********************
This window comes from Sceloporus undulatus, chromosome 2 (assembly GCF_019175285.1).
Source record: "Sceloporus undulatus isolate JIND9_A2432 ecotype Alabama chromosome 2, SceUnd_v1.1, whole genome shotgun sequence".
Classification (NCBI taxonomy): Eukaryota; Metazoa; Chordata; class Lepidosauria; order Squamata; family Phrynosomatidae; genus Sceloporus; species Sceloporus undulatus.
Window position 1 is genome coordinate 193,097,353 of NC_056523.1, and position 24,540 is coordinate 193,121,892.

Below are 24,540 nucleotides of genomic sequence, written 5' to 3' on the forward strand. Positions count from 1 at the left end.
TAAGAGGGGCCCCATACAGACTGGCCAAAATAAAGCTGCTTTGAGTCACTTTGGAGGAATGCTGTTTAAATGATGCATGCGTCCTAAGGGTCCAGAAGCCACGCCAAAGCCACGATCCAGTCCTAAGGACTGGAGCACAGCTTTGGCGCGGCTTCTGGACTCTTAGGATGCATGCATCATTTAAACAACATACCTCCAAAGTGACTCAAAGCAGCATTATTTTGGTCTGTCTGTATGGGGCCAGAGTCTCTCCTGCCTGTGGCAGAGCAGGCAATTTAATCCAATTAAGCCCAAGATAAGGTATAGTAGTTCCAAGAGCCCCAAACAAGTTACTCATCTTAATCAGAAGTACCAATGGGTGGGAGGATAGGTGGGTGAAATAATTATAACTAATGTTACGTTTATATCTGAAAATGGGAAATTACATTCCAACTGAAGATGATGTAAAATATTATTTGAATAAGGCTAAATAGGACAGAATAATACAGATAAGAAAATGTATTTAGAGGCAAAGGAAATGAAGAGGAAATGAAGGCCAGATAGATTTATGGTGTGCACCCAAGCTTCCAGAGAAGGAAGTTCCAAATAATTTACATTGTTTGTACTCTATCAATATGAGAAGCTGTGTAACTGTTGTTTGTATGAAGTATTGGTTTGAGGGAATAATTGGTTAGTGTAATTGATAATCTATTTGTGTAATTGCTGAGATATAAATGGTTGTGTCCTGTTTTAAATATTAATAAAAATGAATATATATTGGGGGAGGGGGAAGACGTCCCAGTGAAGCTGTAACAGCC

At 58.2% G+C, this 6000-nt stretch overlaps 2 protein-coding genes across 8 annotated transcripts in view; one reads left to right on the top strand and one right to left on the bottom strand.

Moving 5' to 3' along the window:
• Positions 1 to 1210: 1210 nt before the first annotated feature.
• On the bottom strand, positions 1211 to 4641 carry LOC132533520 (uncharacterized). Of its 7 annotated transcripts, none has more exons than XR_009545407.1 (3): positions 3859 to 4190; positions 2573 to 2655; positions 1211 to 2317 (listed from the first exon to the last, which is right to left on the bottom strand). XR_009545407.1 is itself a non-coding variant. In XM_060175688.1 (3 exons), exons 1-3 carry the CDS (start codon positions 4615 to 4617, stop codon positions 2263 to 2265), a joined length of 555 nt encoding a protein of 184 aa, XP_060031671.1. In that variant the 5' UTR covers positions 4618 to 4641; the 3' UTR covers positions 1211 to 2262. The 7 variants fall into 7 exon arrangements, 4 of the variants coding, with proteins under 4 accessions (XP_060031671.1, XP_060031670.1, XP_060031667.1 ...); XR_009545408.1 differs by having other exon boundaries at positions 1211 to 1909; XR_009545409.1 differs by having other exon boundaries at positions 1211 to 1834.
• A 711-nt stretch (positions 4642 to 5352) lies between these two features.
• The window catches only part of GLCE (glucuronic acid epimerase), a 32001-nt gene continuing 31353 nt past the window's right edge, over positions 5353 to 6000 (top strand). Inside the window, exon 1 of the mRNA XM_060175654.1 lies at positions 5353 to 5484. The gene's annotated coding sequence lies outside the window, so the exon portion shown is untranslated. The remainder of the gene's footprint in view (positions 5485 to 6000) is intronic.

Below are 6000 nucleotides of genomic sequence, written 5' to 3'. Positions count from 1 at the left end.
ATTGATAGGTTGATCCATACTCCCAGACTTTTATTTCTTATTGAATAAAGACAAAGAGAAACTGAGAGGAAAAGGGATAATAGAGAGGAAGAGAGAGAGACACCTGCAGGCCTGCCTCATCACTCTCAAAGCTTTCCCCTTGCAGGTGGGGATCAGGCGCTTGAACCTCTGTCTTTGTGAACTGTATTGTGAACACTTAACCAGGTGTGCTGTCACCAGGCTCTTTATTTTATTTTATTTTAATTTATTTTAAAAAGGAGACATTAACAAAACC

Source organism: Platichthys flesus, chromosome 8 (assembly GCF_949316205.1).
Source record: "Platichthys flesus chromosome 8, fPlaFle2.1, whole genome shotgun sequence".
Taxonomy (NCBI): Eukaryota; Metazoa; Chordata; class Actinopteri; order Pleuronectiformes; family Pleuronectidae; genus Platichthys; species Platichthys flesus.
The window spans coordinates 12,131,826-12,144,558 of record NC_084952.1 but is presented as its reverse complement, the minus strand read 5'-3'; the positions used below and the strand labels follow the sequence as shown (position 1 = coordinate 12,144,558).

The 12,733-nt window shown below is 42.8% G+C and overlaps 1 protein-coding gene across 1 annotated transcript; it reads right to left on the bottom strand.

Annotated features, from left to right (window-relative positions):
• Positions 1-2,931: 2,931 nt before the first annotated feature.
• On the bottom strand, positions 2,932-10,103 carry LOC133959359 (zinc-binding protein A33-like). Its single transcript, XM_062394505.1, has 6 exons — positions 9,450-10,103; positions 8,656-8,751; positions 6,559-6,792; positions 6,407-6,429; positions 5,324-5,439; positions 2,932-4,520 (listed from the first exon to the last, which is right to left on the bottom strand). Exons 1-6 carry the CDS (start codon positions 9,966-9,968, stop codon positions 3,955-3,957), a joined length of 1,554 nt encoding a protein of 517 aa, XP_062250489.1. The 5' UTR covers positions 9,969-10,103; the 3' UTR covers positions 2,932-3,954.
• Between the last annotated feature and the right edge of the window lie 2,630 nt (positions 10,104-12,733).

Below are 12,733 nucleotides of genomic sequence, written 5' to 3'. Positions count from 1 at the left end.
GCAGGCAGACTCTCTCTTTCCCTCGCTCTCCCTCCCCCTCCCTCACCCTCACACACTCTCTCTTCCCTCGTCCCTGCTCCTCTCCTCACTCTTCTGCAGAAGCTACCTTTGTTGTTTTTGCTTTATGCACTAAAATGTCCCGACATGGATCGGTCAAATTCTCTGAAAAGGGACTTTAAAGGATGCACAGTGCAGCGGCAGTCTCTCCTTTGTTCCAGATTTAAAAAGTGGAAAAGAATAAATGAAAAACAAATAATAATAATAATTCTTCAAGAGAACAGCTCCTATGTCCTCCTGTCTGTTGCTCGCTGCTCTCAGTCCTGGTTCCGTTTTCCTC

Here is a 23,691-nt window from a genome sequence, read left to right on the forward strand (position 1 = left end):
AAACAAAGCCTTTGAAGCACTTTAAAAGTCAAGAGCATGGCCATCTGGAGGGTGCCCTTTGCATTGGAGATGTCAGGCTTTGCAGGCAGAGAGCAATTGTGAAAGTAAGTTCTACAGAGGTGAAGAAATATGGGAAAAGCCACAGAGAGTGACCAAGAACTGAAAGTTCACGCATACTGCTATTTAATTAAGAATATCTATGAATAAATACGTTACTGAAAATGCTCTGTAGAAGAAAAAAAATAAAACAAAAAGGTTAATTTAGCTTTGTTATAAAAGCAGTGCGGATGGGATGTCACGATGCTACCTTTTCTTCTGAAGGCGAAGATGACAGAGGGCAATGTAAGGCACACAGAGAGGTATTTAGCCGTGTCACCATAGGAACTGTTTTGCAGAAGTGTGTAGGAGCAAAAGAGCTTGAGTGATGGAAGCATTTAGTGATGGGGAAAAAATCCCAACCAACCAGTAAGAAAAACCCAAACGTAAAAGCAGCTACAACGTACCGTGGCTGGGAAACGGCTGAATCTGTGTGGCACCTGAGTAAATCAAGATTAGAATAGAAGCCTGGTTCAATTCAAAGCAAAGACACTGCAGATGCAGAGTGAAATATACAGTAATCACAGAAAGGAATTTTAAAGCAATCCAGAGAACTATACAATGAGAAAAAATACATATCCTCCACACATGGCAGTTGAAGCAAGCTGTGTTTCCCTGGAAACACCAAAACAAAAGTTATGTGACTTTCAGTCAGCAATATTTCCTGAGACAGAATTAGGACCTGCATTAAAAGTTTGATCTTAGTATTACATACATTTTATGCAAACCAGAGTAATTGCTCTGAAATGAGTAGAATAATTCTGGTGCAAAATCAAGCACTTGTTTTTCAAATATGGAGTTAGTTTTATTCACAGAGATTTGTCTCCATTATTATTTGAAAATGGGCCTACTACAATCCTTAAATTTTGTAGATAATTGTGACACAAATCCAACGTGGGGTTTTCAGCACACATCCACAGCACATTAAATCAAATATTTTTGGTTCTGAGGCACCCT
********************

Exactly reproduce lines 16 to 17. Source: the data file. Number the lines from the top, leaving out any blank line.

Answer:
Source record: "Platichthys flesus chromosome 8, fPlaFle2.1, whole genome shotgun sequence".
Taxonomy (NCBI): Eukaryota; Metazoa; Chordata; class Actinopteri; order Pleuronectiformes; family Pleuronectidae; genus Platichthys; species Platichthys flesus.